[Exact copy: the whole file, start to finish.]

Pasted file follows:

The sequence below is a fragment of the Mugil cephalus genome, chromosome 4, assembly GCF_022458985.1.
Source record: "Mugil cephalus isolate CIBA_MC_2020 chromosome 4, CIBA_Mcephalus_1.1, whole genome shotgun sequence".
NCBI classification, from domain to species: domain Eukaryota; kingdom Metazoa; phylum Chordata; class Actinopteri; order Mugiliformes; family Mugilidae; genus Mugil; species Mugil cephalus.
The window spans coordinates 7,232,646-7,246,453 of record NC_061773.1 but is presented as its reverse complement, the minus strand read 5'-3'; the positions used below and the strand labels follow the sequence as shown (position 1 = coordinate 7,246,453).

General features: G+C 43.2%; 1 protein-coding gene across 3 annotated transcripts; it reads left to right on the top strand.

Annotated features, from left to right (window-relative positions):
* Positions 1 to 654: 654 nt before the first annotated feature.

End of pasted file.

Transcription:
The sequence below is a fragment of the Mugil cephalus genome, chromosome 4, assembly GCF_022458985.1.
Source record: "Mugil cephalus isolate CIBA_MC_2020 chromosome 4, CIBA_Mcephalus_1.1, whole genome shotgun sequence".
NCBI classification, from domain to species: domain Eukaryota; kingdom Metazoa; phylum Chordata; class Actinopteri; order Mugiliformes; family Mugilidae; genus Mugil; species Mugil cephalus.
The window spans coordinates 7,232,646-7,246,453 of record NC_061773.1 but is presented as its reverse complement, the minus strand read 5'-3'; the positions used below and the strand labels follow the sequence as shown (position 1 = coordinate 7,246,453).

General features: G+C 43.2%; 1 protein-coding gene across 3 annotated transcripts; it reads left to right on the top strand.

Annotated features, from left to right (window-relative positions):
* Positions 1 to 654: 654 nt before the first annotated feature.